“We connect hip-hop to STEM [Science, Technology, Engineering, and Mathematics] because we challenge the notion that brilliance only lies within certain communities,â€ says Dr. Christopher Emdin, professor of Education at Columbia University and founder of #HipHopEd.
#HipHopEd is a hashtag movement powered by a global network of artists, educators, and scholars that embraces the intersection of hip-hop and STEM education. It is part of the larger STEAM (Science, Technology, Engineering Arts, and Mathematics) initiative, which seeks to integrate arts and design in STEM curriculum. The movement hosts weekly twitter chats to engage the global network on Tues 9PM ET and highlights strategies to incorporate hip-hop pedagogy in the classroom.
The movement warrants careful attention because despite a national focus on directing a more diverse group of students toward science, technology, engineering and math fields– particularly underrepresented students of color–the STEM workforce is no more diverse now than in 2001 and it is aging at an alarming rate, according to the U.S. News and World Report.
STEM Workforce and Global Competitiveness
In order to meet the nation’s accelerating demand for STEM talent and to ensure the global competitiveness of the American workforce, public and private partners have committed to allocating resources to efforts aimed at increasing access, opportunity, and engagement for women and students of color. According to the Department of Education, “Improvements in STEM education will happen only if Hispanics, African Americans, and other underrepresented groups in the STEM fields–including women, people with disabilities, and first-generation Americans–robustly engage and are supported in learning and teaching in these areas.â€
Federal and Private Sector Funding
In this vein, the United States Congress reauthorized the America COMPETES (Creating Opportunities to Meaningfully Promote Excellence in Technology, Education and Science) Act in 2010. The bill reauthorizes the allocation of $86 billion to the National Science Foundation (NSF), National Institute of Standards and Technology (NIST), and the Department of Energy’s (DOE’s) Office of Science to fund research, engagement, and teacher training programs over the next five years.
The private sector has responded to the national imperative with an equally impressive financial commitment. Intel launched a $125 million investment in technology startups run by women and underrepresented groups. Apple pledged $50 million to various initiatives in an effort to make its workforce more diverse. And Google is trying to get more women and people of color into technology with an ambitious, $150 million plan.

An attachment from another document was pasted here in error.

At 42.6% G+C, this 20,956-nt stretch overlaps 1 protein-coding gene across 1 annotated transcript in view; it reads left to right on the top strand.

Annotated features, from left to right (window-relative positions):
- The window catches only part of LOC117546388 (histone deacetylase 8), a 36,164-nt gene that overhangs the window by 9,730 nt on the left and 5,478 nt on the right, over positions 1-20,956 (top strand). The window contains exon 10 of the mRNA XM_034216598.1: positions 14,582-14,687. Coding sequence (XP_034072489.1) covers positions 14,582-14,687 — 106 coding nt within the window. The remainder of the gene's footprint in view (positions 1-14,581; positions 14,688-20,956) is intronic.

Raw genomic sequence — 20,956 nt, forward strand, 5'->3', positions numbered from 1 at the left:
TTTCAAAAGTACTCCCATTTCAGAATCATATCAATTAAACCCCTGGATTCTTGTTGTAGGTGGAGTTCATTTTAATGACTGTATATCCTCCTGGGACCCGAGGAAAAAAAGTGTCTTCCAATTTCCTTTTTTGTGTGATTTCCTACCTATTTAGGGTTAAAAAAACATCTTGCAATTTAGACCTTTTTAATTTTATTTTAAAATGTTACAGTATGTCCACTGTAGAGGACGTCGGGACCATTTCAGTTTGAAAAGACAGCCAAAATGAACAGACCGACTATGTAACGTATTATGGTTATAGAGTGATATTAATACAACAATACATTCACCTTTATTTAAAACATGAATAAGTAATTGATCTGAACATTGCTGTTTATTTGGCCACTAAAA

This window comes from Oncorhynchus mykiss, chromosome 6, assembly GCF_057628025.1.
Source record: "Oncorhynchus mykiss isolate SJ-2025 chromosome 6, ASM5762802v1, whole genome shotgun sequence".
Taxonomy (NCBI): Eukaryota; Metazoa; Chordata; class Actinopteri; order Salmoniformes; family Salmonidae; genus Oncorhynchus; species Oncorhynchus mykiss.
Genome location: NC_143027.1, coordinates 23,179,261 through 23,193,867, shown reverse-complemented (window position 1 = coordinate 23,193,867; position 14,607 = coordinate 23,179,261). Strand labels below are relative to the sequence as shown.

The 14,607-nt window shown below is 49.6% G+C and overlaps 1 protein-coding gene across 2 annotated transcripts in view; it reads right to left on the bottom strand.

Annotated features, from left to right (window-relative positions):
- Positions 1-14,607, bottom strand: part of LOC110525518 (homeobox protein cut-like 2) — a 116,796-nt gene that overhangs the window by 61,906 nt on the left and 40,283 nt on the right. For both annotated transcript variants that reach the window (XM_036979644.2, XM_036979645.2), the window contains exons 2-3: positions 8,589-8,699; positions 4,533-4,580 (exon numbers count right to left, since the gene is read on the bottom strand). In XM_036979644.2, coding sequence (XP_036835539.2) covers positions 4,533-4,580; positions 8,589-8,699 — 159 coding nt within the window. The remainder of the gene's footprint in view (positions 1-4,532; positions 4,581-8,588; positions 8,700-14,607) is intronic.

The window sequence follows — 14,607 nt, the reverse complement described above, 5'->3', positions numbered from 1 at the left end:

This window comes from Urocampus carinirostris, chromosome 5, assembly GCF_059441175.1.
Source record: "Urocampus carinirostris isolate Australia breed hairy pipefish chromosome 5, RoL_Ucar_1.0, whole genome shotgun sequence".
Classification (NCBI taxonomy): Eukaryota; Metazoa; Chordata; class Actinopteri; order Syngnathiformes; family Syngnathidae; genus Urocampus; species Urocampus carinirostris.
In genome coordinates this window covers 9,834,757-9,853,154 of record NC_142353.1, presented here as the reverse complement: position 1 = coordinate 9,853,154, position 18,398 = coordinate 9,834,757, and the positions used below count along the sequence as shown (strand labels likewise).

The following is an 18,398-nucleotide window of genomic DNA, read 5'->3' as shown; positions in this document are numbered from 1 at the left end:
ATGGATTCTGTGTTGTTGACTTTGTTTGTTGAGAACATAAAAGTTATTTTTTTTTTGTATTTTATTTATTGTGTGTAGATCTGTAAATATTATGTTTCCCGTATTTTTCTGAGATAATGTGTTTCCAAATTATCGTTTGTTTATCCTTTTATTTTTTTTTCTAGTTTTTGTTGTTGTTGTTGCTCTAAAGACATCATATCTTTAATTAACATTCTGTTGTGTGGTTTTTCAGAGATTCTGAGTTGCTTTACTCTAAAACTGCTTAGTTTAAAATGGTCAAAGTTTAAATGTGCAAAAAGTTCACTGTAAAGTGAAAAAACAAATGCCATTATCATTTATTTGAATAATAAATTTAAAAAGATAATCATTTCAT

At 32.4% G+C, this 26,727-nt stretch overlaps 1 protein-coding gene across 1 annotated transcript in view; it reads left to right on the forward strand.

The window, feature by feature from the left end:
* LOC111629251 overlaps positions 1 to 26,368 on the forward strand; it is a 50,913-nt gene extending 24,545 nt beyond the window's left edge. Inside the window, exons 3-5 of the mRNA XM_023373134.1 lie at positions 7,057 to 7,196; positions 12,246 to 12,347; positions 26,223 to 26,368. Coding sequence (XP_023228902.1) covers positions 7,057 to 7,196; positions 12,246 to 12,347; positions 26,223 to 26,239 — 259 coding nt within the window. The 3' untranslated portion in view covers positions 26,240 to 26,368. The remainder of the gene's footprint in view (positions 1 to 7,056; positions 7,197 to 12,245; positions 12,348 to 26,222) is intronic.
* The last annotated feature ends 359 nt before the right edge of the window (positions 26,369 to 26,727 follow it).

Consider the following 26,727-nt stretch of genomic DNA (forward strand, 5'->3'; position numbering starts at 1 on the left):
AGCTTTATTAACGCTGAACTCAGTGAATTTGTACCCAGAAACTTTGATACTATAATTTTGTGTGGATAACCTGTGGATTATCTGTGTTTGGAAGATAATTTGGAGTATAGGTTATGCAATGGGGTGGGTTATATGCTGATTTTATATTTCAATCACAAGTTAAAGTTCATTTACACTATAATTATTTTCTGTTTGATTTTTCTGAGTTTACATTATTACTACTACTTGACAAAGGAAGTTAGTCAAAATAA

The Power of Urban Youth Culture
Although the public/private commitment to increasing access, opportunity, and engagement in STEM is a step in the right direction, it is also imperative that the funding is directed to programs and initiatives that acknowledge and leverage the unique positionalities of the students it will support.
The Science Genius Academy is one such initiative. The Academy was co-founded in 2012 by Emdin, a professor at Columbia University and GZA, an American rapper and songwriter. The Academy seeks to “utilize the power of hip-hop music and culture to introduce youth to the wonder and beauty of science.â€ In collaboration with Rap Genius, the academy “meets urban youth who are traditionally disengaged in science classrooms on their cultural turf, and provides them with the opportunity to express the same passion they have for hip-hop culture for science.â€
B.A.T.T.L.E.S (Bring Attention to Transforming Teaching, Learning, and Engagement in Science) is a Science Genius initiative that increases science literacy by enabling students in selected schools across New York City to create science-themed raps. The raps that students create are a part of a competition within and across schools. The raps cover topics that align to the New York State Science Learning Standards and Core Curriculum.
“Science Genius is about harvesting the power of urban youth culture,â€ says Emdin. “Once they are able to incorporate the arts and their culture into the science content, they take it and they run with [it].â€
Jared Brown currently coordinates a $25 million initiative at the United Negro College Fund (UNCF) designed to cultivate the next generation of African American innovators and entrepreneurs. He awards scholarships and administers an online entrepreneurship curriculum to more than 150 undergraduate scholars representing more than 40 colleges and universities. He also serves as operations director at Black upStart, an early stage social enterprise that supports entrepreneurs through the ideation and customer validation processes. He is a leading voice in the field of black entrepreneurship with publications appearing in Black Enterprise, Generation Progress at the Center for American Progress, and the Congressional Black Caucus Foundation.